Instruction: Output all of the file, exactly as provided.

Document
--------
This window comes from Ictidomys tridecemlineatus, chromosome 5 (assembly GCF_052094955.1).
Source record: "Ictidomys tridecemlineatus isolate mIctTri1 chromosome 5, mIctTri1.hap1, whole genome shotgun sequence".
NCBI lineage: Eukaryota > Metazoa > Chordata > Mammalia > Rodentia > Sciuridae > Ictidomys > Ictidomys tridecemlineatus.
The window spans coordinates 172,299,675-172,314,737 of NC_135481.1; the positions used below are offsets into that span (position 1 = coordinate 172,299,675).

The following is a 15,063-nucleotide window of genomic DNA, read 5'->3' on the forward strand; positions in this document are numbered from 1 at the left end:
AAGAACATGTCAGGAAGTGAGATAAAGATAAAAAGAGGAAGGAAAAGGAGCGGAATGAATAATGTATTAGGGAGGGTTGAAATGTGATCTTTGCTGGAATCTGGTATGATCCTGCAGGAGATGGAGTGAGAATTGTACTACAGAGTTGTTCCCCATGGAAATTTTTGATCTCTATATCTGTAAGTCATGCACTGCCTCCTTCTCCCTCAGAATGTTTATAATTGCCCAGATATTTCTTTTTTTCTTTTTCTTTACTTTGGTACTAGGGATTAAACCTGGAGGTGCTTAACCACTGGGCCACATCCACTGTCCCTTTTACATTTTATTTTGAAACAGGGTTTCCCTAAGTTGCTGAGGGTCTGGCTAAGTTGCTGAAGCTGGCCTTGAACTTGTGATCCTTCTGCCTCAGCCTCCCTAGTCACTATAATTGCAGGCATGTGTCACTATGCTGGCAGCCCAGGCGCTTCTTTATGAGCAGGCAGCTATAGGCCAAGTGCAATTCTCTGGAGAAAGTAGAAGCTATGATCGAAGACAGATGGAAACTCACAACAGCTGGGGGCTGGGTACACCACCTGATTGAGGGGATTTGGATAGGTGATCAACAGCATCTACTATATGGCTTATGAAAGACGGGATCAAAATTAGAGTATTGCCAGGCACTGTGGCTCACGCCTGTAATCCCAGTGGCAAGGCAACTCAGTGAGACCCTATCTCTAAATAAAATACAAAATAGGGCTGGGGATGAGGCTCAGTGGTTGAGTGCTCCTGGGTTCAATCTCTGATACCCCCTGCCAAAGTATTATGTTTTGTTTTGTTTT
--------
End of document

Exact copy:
This window comes from Ictidomys tridecemlineatus, chromosome 5 (assembly GCF_052094955.1).
Source record: "Ictidomys tridecemlineatus isolate mIctTri1 chromosome 5, mIctTri1.hap1, whole genome shotgun sequence".
NCBI lineage: Eukaryota > Metazoa > Chordata > Mammalia > Rodentia > Sciuridae > Ictidomys > Ictidomys tridecemlineatus.
The window spans coordinates 172,299,675-172,314,737 of NC_135481.1; the positions used below are offsets into that span (position 1 = coordinate 172,299,675).

The following is a 15,063-nucleotide window of genomic DNA, read 5'->3' on the forward strand; positions in this document are numbered from 1 at the left end:
AAGAACATGTCAGGAAGTGAGATAAAGATAAAAAGAGGAAGGAAAAGGAGCGGAATGAATAATGTATTAGGGAGGGTTGAAATGTGATCTTTGCTGGAATCTGGTATGATCCTGCAGGAGATGGAGTGAGAATTGTACTACAGAGTTGTTCCCCATGGAAATTTTTGATCTCTATATCTGTAAGTCATGCACTGCCTCCTTCTCCCTCAGAATGTTTATAATTGCCCAGATATTTCTTTTTTTCTTTTTCTTTACTTTGGTACTAGGGATTAAACCTGGAGGTGCTTAACCACTGGGCCACATCCACTGTCCCTTTTACATTTTATTTTGAAACAGGGTTTCCCTAAGTTGCTGAGGGTCTGGCTAAGTTGCTGAAGCTGGCCTTGAACTTGTGATCCTTCTGCCTCAGCCTCCCTAGTCACTATAATTGCAGGCATGTGTCACTATGCTGGCAGCCCAGGCGCTTCTTTATGAGCAGGCAGCTATAGGCCAAGTGCAATTCTCTGGAGAAAGTAGAAGCTATGATCGAAGACAGATGGAAACTCACAACAGCTGGGGGCTGGGTACACCACCTGATTGAGGGGATTTGGATAGGTGATCAACAGCATCTACTATATGGCTTATGAAAGACGGGATCAAAATTAGAGTATTGCCAGGCACTGTGGCTCACGCCTGTAATCCCAGTGGCAAGGCAACTCAGTGAGACCCTATCTCTAAATAAAATACAAAATAGGGCTGGGGATGAGGCTCAGTGGTTGAGTGCTCCTGGGTTCAATCTCTGATACCCCCTGCCAAAGTATTATGTTTTGTTTTGTTTT